The more I write, the more I learn, the more I enjoy writing.
I’ve been inspired in the past couple months by some kind strangers who have read and reviewed Free to Be. The feedback for the book is wonderful, but a couple guys took the time out to offer detailed constructive criticism and encouragement. The most motivating compliment has been, “I want more!”
Who am I to deny my adoring fans?
Seriously, there is more coming. I’ve been asked to consider writing a more in-depth biography of my life in fundamental christianity and how I studied my way out. I imagine this would be something of a prequel to Free to Be, written a lot more cohesively. I’m also writing and collecting material about being an atheist living in the bible belt, which may turn into a work of its own someday. In addition to that, I’m writing general essays on life--some you’ve read here on the blog--and will eventually publish them all in a book.
Most recently I’ve been encouraged to consider writing fiction. This has lead to some very constructive and fun conversation with one of my reader/reviewers who is also an author (a good and quite humorous one; check out his book, The Unhappy Medium). I expressed to T.J. the hesitancy I’ve always had with writing fiction. He walked me through it, helped me to see the reasons I might be good at it. He encouraged me enough that I’m giving it a shot. I’ve put 7,000+ very rough words down in the last week.
This is quite fun. I am learning much. I am learning to push past my perfectionism to let the creativity do its thing, saving the editing and fine-tuning for later. I’m not great at this yet, but I feel like I’m getting better. I started to get the hang of it while I was writing Free to Be, but it feels so much more necessary when writing fiction. I make myself a lot of notes along the way, all in caps so they stand out; DESCRIBE LOCATION HERE, INSERT SOMETHING FUNNY, FINISH THIS SOMEHOW, etc.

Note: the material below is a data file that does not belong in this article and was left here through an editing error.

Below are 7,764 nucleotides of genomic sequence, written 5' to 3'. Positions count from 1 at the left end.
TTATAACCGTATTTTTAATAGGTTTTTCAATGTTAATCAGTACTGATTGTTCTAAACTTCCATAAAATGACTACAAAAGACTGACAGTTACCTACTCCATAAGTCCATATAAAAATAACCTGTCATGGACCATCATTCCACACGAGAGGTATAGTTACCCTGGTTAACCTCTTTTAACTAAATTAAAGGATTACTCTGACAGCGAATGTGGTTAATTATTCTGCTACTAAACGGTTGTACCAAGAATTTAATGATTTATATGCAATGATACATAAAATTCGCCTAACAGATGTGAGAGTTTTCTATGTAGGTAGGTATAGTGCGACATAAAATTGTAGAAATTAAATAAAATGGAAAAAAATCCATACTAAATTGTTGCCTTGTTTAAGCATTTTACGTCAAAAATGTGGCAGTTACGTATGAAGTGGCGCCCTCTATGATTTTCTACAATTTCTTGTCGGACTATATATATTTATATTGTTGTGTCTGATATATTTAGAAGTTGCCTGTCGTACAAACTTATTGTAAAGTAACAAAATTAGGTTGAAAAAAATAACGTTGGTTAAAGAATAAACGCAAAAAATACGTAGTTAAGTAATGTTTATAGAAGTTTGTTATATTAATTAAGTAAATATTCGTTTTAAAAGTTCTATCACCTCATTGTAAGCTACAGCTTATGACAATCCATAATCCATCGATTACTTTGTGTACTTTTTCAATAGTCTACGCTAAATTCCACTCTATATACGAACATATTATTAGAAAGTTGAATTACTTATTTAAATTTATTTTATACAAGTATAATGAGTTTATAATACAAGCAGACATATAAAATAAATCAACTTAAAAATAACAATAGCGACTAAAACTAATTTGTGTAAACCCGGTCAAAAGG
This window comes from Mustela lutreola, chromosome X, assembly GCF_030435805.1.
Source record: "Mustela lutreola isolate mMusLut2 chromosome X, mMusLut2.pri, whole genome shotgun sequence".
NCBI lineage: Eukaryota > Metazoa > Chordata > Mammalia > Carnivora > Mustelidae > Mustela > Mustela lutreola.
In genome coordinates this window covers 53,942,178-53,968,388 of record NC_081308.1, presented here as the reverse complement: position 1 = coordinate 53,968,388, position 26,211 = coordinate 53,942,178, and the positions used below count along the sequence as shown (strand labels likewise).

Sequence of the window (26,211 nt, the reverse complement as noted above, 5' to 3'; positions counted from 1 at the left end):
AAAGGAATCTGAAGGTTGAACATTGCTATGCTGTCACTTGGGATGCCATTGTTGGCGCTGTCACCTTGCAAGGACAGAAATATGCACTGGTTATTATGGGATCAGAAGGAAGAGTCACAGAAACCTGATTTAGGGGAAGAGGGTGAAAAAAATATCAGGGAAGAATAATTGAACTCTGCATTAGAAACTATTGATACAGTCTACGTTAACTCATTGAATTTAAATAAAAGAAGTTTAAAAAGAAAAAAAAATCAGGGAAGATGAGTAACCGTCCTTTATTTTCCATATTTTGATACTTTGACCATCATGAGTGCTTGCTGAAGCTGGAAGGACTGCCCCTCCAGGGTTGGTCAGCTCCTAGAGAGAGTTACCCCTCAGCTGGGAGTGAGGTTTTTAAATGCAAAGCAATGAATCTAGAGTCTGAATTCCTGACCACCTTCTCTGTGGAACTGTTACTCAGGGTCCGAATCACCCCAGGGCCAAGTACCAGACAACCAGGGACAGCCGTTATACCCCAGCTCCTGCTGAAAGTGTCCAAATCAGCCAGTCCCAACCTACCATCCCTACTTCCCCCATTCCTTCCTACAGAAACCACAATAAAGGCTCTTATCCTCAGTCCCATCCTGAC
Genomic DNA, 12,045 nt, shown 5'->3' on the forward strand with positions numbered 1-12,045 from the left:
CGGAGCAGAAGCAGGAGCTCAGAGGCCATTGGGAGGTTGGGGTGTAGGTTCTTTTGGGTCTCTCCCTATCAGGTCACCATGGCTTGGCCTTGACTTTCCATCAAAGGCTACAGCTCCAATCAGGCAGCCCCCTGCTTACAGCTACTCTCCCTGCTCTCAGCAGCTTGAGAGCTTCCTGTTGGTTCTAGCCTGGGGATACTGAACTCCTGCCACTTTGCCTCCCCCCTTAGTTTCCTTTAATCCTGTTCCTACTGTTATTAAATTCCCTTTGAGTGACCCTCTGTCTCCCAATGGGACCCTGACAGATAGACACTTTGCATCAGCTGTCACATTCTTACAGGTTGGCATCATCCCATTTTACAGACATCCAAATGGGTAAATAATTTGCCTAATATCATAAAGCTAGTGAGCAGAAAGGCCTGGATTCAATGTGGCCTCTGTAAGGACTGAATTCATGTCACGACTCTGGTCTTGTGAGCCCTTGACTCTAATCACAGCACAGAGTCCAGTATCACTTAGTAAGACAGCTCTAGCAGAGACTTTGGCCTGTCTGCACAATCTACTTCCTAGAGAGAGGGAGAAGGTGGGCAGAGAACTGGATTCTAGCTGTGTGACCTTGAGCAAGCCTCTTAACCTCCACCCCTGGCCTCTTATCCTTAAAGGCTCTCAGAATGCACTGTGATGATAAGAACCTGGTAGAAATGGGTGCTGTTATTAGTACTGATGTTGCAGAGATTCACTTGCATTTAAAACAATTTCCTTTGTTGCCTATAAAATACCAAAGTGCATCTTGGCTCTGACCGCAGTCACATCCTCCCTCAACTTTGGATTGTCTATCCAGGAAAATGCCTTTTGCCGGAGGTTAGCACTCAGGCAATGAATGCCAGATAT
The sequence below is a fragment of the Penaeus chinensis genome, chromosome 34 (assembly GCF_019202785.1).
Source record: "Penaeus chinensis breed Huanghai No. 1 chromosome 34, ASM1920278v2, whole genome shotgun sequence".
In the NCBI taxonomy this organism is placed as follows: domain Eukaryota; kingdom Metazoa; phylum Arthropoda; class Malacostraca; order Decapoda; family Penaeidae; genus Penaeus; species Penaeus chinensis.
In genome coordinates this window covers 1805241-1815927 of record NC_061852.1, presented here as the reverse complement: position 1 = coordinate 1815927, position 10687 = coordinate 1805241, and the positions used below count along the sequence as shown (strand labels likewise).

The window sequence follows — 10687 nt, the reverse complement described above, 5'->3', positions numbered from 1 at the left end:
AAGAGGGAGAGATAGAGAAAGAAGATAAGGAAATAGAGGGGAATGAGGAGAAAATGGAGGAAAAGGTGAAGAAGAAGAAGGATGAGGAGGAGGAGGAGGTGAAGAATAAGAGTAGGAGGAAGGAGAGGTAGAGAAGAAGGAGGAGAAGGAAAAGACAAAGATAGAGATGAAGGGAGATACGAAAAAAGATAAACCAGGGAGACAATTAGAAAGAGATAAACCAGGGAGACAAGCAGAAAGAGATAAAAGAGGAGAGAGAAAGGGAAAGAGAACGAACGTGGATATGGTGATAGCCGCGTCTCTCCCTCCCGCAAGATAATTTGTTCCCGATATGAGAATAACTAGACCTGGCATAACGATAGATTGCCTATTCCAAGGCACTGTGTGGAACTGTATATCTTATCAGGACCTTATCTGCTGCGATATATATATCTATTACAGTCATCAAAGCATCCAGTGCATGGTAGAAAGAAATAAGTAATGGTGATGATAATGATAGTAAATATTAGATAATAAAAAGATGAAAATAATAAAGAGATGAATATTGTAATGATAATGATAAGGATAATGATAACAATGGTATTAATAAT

I came up with a motto: Write while the writing’s good. Not only does it remind me to let the creativity flow, uninterrupted by my perfectionism, but it helps me make the most of moments. Life inspires me and the words start coming together in my head; if I don’t take just a few minutes immediately to jot down the thoughts, the scene, or idea, the same life that inspired me can steal away the moment and the words that would ultimately give my best pieces their weight.
T.J. gave me this tasty bit of advice: “Watch the doubt thang. I find that the best device is to say to yourself, 'I'll doubt it later, when there is time to do it.' Work flat out. Rest. Look for errors and holes, the snags, list em and then pick em off. Rinse and repeat. The book then kind of inflates. I dislike perfectionism, it makes everything grind to a halt. You can fix a something no matter how bad, but you can't publish something amazing you have not done."
I especially like that last sentence. I have scrawled it on a sticky note and posted it above my desk.
If I had time, I would do some guided writing exercises. I don’t. I’ve always just written (and read—never underestimate reading as an aide to improve writing). This is on-the-job, train-yourself-training. I’m lucky to have people like T.J. Brown, P. Pray (who left me a great review on Amazon awhile back), and my own Denny, who take the time to talk with me, read my work, and offer their experience and opinions. It’s the encouragement that really keeps me going. And it’s the keeping-going that has me learning some things about myself and my writing.